MANILA, Philippines – The Philippines needs 19,000 more scientists to be a significant force in research and development, Senator Paulo Benigno "Bam" Aquino said on Saturday, May 13.
The United Nations Educational, Scientific, and Cultural Organization (Unesco) suggests a ratio of 380 scientists per every million population.
During a hearing on Senate Bill No. 175 or "Balik Scientist Bill", it was discovered that the country only has 189 scientists per million, far from the ideal figure. There are about 110 million Filipinos based on the latest census. (READ: Can the Philippines produce its own Einsteins?)
“Paano tayo makakasabay sa ibang bansa pagdating sa research at development kung kulang tayo ng 19,000 scientists?” asked Aquino, author of the bill and the current chair of the Senate committee on science and technology. (How do we keep up with other countries in terms of research and development if we lack 19,000 scientists?)
The Balik Scientist Bill seeks to institutionalize the program of the Department of Science and Technology.
The program provides overseas Filipino scientists with financial benefits and incentives to encourage them to return and contribute to research that will address development gaps in the country.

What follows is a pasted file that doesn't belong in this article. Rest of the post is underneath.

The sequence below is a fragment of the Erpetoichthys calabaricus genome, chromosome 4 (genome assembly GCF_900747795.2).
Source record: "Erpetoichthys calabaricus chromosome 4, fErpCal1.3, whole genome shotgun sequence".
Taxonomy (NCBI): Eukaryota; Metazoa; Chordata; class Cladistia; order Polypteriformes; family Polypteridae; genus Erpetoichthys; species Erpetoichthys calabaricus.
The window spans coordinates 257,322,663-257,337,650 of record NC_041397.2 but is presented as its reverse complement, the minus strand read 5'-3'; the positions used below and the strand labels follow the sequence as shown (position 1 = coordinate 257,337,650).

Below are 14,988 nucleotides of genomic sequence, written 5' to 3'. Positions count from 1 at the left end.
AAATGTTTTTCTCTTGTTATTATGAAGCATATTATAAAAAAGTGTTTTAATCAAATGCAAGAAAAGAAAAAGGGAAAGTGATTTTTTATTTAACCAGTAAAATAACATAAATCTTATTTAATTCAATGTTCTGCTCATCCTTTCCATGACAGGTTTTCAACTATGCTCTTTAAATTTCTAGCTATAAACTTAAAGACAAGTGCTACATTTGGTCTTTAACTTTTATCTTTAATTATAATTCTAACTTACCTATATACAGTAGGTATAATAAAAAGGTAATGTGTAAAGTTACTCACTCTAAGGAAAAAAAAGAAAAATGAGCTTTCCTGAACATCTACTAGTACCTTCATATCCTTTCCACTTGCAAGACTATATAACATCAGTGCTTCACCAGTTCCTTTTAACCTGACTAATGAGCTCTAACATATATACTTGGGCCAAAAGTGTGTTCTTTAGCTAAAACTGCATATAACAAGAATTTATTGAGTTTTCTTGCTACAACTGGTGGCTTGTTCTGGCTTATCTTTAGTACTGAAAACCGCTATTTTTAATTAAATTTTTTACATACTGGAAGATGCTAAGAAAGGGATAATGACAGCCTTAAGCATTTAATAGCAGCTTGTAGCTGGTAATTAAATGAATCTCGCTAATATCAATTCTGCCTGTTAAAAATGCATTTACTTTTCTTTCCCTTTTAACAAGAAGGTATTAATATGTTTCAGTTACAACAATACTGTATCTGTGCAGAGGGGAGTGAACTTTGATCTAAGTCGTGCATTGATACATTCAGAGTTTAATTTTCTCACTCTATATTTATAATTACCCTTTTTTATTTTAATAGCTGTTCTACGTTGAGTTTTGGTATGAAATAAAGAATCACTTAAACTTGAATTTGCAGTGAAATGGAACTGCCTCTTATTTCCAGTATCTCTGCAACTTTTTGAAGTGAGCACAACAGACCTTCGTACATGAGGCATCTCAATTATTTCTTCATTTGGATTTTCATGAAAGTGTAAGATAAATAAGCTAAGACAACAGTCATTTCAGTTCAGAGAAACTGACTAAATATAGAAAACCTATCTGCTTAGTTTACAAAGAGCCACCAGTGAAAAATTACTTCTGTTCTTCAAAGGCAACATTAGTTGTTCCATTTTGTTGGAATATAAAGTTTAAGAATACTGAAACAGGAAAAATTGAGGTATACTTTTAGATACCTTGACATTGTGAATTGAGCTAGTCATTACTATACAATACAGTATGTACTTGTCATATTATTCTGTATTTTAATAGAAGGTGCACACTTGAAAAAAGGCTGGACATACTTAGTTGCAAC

“Sa tulong ng panukalang ito, mahihikayat natin ang mga Filipino scientist sa ibang bansa na bumalik sa Pilipinas at tumulong sa pagpapaunlad ng ating research and development,” Aquino said. (With the help of this measure, we can encourage Filipino scientists abroad to return to the Philippines and help boost research and development.)
The Balik Scientist program is among the priority measures of the Senate committee on science and technology.
Data from the Senate committe shows that the country pales in comparison with other countries in terms of the number of scientists in the government and private sector.
According to the committee, South Korea and the US have 5,300 and 3,500 scientists per million, respectively. In Southeast Asia, Malaysia has 2,000 scientists per million – way higher than the Philippines' 189 per million.
A 2015 report from UNESCO Institute for Statistics shows that among 157 countries, Israel has the biggest number of scientists per million population at 8,300. In Asia, South Korea is tops with 6,900 scientists per million as of 2015.
Meanwhile, Singapore and Malaysia each have 6,700 and 2,100, respectively. They are the top two countries in Southeast Asia with scientists.
According to Assistant Secretary Teodoro Gatchalian of the Department of Science and Technology (DOST), current funding for the Balik Scientist program will increase significantly if passed into law.
The DOST has a budget of P25 million for the program this 2017. The increase will attract more Filipinos in the field to return home and serve the country, Gatchalian said. (READ: Making policy decisions on the Philippine scientific enterprise system)
The Balik Scientist program under the DOST was first established in 1975 under Presidential Decree No. 819 under the administration of former president Ferdinand E. Marcos. It was implemented until 1986.
Former President Fidel V. Ramos revived the program in 1993 and put it under the DOST through Executive Order No. 130. – Rappler.com